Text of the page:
Former CIA lawyer says Bush didn't know about waterboarding
Former United States President George W. Bush has defended the use of so-called enhanced interrogation techniques against accused terrorists, but a lawyer from his administration says the two-term leader wasn’t in the loop when it came to waterboarding.
John Rizzo worked as an attorney at the Central Intelligence Agency for 30 years, including a stint under then-President George W. Bush during the dawn of America’s war on terror. He recounts his experience with the CIA in a soon-to-be-released memoir, Company Man, and the New Yorker’s Steve Coll says in a book review published on Thursday this week that a preview copy contains accusations about Mr. Bush and his presidency’s torture program that have not been made before now.
According to Coll, Rizzo’s book contains allegations that Bush was absent from confidential national security meetings in 2002 and 2003 in which the president would have been briefed on the CIA’s enhanced interrogation techniques, or EITs.
“We don’t yet have a reliable or full chronology of the use of torture and harsh interrogation techniques in CIA prisons, but we do know that, beginning in the summer of 2002, several senior Al-Qaeda prisoners were waterboarded or subjected to extensive sleep deprivation, or both, in an effort to extract intelligence from them about future plots,” Coll wrote. “Rizzo provides an eyewitness account of how the early brutal interrogation sessions were described in detail to President George W. Bush’s leading national-security advisers in the Situation Room.”
But according to what Rizzo has to say, Bush didn’t bother to attend those briefings.
“The one senior US government national security official during this time — from August 2002 through 2003 — who I did not believe was knowledgeable about the EITs was President Bush himself,” Rizzo wrote. “He was not present at any of the Principals Committee meetings … and none of the principals at any of the EIT sessions during this period ever alluded to the President knowing anything about them.”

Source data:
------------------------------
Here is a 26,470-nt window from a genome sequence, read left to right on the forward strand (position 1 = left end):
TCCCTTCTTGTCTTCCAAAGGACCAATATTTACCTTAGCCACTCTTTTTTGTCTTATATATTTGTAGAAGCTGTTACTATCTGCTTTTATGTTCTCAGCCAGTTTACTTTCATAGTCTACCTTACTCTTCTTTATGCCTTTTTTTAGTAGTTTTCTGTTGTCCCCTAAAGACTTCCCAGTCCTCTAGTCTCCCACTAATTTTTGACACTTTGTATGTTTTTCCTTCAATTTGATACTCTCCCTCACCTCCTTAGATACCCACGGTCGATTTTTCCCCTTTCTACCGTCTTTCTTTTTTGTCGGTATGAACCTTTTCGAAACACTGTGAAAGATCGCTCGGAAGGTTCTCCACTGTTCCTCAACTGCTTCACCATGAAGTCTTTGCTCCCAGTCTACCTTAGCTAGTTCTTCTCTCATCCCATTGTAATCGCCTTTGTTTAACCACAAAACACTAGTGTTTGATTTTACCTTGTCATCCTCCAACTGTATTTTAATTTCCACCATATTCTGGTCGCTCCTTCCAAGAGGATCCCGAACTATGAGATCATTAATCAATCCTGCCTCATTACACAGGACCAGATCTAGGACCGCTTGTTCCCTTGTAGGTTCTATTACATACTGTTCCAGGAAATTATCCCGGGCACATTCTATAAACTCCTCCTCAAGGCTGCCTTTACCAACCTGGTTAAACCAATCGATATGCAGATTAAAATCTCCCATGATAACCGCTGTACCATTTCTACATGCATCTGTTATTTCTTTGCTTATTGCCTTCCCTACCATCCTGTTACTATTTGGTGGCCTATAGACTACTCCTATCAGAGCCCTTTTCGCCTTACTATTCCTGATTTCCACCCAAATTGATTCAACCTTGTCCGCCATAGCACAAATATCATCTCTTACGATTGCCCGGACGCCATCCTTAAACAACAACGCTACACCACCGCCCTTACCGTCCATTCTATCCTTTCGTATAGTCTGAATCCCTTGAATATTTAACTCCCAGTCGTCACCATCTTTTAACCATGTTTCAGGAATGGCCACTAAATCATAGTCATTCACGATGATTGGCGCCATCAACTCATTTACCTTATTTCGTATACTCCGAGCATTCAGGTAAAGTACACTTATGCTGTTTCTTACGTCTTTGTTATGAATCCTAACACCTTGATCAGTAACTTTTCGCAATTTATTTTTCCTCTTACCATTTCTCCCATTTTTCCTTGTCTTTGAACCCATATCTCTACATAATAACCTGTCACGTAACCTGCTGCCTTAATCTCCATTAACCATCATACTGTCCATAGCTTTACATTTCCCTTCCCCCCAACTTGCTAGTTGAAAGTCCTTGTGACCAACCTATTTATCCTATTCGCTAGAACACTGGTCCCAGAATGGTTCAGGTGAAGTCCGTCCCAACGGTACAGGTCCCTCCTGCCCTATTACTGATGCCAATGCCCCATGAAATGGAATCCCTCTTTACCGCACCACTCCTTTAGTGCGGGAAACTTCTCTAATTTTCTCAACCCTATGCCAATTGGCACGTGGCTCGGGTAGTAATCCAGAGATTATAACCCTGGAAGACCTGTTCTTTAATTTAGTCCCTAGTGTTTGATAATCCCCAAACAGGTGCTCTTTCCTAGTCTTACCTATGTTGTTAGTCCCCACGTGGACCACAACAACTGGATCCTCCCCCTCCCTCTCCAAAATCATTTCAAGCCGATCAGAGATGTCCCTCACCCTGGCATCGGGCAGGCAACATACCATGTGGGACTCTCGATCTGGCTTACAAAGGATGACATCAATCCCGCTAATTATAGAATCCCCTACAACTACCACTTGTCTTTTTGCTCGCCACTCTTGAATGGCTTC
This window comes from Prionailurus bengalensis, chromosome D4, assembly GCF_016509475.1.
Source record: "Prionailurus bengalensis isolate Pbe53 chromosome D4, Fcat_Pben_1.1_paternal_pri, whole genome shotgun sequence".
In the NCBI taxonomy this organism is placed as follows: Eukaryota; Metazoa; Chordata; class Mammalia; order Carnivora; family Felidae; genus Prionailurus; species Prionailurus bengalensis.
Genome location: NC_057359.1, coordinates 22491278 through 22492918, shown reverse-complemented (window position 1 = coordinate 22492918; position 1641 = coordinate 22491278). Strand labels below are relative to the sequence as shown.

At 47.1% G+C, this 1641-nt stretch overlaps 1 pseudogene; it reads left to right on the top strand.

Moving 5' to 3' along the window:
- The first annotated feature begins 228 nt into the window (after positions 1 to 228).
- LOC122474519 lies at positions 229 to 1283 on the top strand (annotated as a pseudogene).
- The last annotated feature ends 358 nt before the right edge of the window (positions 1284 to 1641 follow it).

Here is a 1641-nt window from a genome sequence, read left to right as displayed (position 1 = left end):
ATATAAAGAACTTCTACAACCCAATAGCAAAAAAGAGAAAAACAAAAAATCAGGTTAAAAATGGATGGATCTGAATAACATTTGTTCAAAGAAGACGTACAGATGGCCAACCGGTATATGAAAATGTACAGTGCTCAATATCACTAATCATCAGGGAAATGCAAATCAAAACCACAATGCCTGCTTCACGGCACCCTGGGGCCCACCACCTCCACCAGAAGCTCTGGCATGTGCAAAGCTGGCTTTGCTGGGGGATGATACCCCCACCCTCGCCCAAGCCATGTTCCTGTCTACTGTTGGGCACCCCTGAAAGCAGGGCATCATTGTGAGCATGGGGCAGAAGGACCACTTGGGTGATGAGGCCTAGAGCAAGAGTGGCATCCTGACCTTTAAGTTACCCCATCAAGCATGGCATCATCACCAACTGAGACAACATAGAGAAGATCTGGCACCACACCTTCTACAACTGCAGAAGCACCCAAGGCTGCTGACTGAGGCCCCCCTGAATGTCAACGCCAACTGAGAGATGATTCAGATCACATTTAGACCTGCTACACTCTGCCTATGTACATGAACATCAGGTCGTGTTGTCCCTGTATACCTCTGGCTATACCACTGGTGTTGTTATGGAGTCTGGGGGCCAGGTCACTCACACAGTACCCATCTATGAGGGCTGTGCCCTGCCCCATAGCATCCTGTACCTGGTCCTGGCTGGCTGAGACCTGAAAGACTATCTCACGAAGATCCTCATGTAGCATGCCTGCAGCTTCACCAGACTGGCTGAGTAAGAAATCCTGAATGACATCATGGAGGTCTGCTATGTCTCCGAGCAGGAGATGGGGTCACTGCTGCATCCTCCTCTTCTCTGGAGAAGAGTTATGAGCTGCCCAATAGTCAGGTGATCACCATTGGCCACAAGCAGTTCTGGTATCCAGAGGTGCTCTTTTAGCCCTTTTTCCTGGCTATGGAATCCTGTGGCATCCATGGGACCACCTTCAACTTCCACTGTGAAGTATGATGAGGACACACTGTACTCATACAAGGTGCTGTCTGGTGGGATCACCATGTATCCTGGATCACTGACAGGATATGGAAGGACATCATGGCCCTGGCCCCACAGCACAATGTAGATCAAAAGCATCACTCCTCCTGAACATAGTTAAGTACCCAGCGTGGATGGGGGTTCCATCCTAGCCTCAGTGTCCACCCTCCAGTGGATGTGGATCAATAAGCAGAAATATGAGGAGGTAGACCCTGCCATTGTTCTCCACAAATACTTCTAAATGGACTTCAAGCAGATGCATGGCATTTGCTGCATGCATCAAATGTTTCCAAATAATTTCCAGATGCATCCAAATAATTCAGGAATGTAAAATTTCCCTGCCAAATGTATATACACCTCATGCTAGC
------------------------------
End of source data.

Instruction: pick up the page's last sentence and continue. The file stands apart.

Rizzo goes on to call into question specific remarks that the former president made himself in the pages of his own post-presidency memoir, Decision Points. In that 2010 book, he wrote, Bush claimed that he refused to adopt some of the EITs proposed to him by then-CIA Director George Tenet because there were two tactics in particular that the president felt “went too far.”
“Rizzo would certainly have known if Bush had banned two techniques, but Rizzo has ‘no idea’ what Bush might have been referring to in his memoir,” Coll wrote for the New Yorker. “Throughout this period, Rizzo, as he remembers it, was in daily contact with George Tenet, who said ‘nothing about any conversations he had with the president about EITs, much less any instructions or approvals coming from Bush.’”
“It simply didn’t seem conceivable that George [Tenet] wouldn’t have passed something like that on to those of us who were running the program,” Rizzo wrote in Company Man. “I have to conclude that the account in Bush’s memoir simply is wrong.”
National security reporter Marcy Wheeler was quick to catch Coll’s review and acknowledged on her personal website that Rizzo, as well as former intelligence community big-wig Michael Hayden, previously insisted that the torture program was authorized directly by the president. Should Rizzo’s new allegations add up, it would mean that one of the most controversial policies of the Bush administration was put to use without the commander-in-chief even being aware.
“Rizzo’s claims don’t mean much,” Wheeler wrote, “…But hey, let’s take him at his word. Because if Bush really was ignorant about the torture program, then it means the entire thing was illegal.
“If CIA’s former top lawyer wants to claim the torture program was illegal, who are we to doubt him?” Wheeler asked.